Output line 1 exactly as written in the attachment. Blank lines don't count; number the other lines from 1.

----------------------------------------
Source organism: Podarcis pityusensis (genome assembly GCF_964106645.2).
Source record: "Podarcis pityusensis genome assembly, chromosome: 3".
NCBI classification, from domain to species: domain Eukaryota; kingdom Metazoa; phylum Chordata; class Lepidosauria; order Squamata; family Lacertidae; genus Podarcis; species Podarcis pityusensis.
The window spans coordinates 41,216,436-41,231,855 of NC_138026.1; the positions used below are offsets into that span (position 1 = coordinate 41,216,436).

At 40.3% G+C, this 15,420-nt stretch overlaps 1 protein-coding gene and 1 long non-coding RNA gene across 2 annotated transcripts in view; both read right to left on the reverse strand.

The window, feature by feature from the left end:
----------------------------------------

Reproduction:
Source organism: Podarcis pityusensis (genome assembly GCF_964106645.2).